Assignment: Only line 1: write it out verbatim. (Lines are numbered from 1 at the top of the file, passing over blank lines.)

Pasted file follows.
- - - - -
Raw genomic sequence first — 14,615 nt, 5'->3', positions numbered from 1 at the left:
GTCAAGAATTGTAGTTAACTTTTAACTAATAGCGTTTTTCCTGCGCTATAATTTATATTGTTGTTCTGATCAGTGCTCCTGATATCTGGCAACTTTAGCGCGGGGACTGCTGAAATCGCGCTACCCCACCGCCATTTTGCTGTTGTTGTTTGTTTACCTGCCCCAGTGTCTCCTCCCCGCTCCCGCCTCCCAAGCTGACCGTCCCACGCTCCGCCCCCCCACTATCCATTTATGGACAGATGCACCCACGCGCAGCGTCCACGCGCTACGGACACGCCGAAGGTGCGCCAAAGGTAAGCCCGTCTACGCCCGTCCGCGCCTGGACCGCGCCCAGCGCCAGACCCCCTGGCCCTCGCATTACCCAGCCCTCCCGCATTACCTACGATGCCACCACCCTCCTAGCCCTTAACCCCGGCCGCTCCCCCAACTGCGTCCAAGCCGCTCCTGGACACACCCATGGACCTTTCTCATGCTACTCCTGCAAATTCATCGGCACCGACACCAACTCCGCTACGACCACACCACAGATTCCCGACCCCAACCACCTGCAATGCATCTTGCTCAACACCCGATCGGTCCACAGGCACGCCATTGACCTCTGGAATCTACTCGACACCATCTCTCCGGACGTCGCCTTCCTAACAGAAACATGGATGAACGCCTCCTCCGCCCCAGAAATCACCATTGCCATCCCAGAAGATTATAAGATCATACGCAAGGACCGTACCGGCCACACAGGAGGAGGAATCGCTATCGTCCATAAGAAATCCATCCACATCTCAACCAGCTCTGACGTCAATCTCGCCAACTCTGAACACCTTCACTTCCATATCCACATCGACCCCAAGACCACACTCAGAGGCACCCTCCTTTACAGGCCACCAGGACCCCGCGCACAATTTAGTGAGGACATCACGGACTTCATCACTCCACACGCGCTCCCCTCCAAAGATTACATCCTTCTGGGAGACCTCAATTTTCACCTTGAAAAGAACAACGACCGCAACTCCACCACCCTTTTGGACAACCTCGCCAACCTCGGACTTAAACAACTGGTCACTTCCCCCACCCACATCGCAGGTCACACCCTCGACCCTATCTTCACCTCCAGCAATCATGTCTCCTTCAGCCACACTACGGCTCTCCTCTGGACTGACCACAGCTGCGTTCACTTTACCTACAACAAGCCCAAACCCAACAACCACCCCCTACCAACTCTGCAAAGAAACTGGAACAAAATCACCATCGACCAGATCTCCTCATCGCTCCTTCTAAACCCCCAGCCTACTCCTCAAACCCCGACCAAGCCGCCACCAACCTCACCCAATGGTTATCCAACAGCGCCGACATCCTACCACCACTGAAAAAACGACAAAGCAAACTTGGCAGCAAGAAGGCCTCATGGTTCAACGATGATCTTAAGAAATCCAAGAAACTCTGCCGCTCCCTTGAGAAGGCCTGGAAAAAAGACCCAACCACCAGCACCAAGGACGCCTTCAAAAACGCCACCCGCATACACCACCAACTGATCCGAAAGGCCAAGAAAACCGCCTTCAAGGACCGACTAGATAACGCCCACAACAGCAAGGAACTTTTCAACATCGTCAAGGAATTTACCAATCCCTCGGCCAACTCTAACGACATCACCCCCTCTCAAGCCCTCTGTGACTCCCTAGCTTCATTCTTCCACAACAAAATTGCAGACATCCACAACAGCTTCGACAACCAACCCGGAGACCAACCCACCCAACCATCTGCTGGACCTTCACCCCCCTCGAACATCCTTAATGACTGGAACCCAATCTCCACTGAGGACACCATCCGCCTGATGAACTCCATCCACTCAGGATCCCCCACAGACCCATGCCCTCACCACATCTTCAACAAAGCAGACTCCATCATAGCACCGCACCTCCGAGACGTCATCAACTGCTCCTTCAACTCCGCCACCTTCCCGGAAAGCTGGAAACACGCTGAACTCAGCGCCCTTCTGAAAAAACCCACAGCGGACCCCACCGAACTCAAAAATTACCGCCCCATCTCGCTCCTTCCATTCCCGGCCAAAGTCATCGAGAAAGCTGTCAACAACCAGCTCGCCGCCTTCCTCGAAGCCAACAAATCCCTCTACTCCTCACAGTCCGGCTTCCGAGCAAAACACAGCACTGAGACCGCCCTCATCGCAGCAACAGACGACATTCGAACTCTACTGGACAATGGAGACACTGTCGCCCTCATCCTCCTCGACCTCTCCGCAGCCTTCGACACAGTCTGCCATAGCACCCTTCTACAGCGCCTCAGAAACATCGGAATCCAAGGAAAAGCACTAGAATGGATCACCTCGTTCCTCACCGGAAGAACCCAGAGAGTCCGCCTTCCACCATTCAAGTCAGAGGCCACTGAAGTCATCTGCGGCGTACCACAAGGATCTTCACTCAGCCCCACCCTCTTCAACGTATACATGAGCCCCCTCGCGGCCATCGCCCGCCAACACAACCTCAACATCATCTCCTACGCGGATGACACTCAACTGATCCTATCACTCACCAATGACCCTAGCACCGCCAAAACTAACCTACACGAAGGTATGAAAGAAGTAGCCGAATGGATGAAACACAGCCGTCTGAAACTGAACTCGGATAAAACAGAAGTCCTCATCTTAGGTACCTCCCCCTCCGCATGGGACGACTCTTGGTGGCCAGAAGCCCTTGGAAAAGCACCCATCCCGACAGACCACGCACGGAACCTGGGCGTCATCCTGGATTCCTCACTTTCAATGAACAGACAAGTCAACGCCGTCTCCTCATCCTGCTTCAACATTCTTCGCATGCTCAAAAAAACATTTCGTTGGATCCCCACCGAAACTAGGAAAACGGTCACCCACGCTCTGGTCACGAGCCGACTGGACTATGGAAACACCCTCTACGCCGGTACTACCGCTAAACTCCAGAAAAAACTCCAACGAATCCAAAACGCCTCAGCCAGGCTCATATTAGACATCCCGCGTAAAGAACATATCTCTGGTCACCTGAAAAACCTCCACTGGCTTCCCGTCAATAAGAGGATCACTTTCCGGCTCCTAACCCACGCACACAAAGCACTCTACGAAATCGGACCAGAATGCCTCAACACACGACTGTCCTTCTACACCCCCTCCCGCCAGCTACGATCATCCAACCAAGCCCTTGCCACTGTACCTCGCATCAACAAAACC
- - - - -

Raw genomic sequence first — 14,615 nt, 5'->3', positions numbered from 1 at the left: